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Paellaworks: Dish it out

Oct 3rd, 2013 | By | Category: Food

Imagine a large pan. It’s wide and shallow, and layered with flavors like garlic, sweet onions and tomato. Rice is added, simmering in handmade citrus saffron stock. Fresh vegetables and assorted seafood are topped next, creating a beautiful mixed dish of flavors and textures. Welcome to paella.

Knut Christiansen is passionate about his paella. Owner of Paellaworks, based in Glacier, he takes his love of cooking across the northwest, doing events, classes and even private birthday parties. Here’s what he had to say about his work.

When did you first make paella, what was in it, and what inspired you?

The first paella were made in 2004, and were Paella Mixta, so it was a combination of seafood and meat(s). I was working with a local catering company, and were approached by a local vintner to make paella. We all jumped at the chance to make this historic food!

How did Paellworks come to be in 2005 and how has it grown since?

I had been looking for a way to start my own business, utilize local farmed goods, and wild products, and get out of the commercial food system as much as possible. I had been working at a local brewery, and we bought farm shares for specials, et cetera and I had my eyes opened to how far commercial food systems and local food products differed. As far as growth, Paellaworks also offers pop up oyster bars, using local oysters, Tapas, King salmon with local berries and honey and bulk soup specials for the Mount Baker Ski Area. We roast an occasional whole pig as well.

Can you tell us about the various paellas that you make? To someone standing by watching you cook it’s sure a beautiful and mouth-watering process.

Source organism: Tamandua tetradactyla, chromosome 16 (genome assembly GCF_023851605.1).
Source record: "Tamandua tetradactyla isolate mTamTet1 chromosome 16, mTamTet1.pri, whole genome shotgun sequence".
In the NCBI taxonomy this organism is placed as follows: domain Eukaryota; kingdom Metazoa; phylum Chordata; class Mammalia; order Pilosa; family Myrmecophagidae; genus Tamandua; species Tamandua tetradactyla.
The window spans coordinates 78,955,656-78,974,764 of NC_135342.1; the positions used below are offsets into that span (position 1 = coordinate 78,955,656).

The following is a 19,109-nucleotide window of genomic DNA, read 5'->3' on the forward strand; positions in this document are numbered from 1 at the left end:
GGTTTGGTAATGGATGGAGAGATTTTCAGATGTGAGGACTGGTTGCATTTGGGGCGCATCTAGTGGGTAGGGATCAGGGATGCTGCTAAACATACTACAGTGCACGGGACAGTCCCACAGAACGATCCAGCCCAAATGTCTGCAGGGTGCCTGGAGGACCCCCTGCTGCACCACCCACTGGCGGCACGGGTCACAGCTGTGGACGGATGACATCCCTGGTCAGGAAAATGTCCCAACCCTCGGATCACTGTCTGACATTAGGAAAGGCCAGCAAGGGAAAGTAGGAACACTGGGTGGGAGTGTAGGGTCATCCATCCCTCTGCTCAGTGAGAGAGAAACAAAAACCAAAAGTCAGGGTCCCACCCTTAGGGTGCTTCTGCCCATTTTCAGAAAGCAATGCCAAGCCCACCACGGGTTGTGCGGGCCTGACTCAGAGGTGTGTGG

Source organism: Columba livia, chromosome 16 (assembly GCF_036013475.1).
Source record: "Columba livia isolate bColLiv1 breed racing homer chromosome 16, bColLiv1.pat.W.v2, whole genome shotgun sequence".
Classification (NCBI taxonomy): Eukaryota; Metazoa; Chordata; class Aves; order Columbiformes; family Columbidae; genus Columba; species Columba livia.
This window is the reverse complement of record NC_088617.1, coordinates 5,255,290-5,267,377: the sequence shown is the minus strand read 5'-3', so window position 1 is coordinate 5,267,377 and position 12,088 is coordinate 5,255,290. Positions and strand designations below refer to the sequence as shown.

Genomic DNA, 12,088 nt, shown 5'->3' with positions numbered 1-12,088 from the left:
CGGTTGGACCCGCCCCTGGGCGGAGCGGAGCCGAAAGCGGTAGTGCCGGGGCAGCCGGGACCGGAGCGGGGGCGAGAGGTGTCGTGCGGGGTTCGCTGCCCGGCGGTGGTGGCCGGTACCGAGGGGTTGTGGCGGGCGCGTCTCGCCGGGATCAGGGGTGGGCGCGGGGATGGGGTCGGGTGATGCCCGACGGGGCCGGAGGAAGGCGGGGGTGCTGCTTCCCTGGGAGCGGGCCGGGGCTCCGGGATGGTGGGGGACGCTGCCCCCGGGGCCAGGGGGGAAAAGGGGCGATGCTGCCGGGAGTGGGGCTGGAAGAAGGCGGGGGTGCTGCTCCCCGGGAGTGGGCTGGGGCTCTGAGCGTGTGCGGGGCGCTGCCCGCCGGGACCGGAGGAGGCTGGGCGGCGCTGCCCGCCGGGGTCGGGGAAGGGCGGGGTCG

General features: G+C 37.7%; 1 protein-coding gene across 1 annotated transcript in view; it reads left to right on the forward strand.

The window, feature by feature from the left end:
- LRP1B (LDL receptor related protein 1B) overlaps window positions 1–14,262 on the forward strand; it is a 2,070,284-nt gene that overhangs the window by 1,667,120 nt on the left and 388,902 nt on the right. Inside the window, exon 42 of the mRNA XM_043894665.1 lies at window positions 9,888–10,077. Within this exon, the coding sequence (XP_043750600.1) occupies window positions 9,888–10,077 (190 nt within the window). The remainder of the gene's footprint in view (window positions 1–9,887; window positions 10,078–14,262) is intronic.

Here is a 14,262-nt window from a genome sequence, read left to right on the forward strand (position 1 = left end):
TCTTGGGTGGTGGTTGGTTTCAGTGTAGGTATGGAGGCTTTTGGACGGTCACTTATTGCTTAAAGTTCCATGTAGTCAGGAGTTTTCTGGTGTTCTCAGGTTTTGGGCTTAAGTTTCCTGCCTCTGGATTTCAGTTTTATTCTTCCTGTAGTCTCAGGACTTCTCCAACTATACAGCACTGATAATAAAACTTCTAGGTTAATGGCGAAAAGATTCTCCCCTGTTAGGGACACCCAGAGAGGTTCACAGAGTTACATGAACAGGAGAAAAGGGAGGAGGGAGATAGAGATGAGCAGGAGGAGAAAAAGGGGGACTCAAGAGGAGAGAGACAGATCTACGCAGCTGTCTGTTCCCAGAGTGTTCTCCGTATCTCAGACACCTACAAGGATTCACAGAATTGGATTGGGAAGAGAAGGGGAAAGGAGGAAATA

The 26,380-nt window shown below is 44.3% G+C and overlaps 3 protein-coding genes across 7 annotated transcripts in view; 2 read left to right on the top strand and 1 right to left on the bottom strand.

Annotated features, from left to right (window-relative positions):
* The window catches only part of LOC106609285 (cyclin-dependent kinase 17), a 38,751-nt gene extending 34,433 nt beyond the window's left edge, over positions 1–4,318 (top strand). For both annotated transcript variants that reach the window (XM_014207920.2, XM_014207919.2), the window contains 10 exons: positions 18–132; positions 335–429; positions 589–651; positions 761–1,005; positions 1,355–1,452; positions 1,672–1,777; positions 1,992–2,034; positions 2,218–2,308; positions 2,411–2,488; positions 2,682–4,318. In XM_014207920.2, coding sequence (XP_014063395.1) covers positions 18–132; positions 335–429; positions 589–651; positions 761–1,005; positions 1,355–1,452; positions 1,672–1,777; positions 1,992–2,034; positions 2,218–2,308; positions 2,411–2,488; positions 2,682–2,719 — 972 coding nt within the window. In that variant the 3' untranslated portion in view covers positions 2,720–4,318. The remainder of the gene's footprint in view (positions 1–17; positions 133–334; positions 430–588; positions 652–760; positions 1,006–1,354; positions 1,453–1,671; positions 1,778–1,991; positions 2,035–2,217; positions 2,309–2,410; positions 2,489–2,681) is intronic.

We make custom paella, which means you can pick and choose between a large variety of ingredients, whether it be braised chicken or rockfish, to items a bit more exotic like game, Pacific scallops, wild birds, or smoked prawn, and the like. We work with the client to come up with paella that fits there tastes and preferences. We also offer Paella Mixta, Paella Verduras, Paella Mariscos and Paella Negre.

Who are some of the local farmers and food producers you buy from or work with?

I work with Vis Seafoods and Taylor Shellfish for my principle seafood needs, and I source my vegetables from a wonderful array of local farms like Rabbit Fields, Joe’s Garden, K&M Farms and Sumas Mountain Farms, to name a few. I also utilize Goods Nursery and Produce as well as our own community co-op. I use meat products from Hemplers and Carne, as well as Claus Meats. I also use imported European ingredients like saffron, olive oil, Valencian rice and dried spices from PFI and The Spanish Table in Seattle, as well as Old World Deli and Mediterranean Specialties in Bellingham.The Breadfarm in Edison supplies our baguette and other baked good needs.

What are your favorite seasonal ingredients to work with?

Beautiful local vegetables and seafood.

As a mobile operation, where are some of the places you’ve served in the northwest, and beyond?

We work all around Western Washington, the urban zones, the islands, lots of remote spots where there is no electricity. I think I have made paella in Alaska too.

You’ve placed at the Paella Lovers United Competition 2010 in Austin, Texas, served snowboarders at the Legendary Banked Slalom at Mount Baker, and recently fed about 200 firemen at the annual Burning Man event in Nevada. What are those experiences like?

You really get to realize how many wonderful people are out there, who really care about their communities, friends and families and what they are passionate about. It can be almost overwhelming in a great way!

Do you have any events coming up?

Paellaworks will be at Old World Deli on Oct. 11, and I am teaching a steamer class at Gretchen’s on Oct. 3. You can go to the events tab on our web page to see upcoming events.

When you meet folks who are not familiar with paella, what are their reactions upon tasting it?

People think it is different! Usually most folks think paella is Hispanic in nature, and don’t have much knowledge of Spanish cuisine, and typically have not tasted saffron.

What’s a usual Sunday breakfast for you?

I am a  poached eggs and bacon on toast man.

Where do you like to go when you eat out?

Milano’s in Glacier on the deck with a seafood linguini and wine is still the tops.

Have you tried to cook something and utterly failed at it? What was it?

I have messed so much food up I could not list it all here! Recently I ruined a perfectly good miso soup.

For more information about Paellaworks, see paellaworks.com or follow their Facebook page.


Published in the October 2013 issue of Grow Northwest

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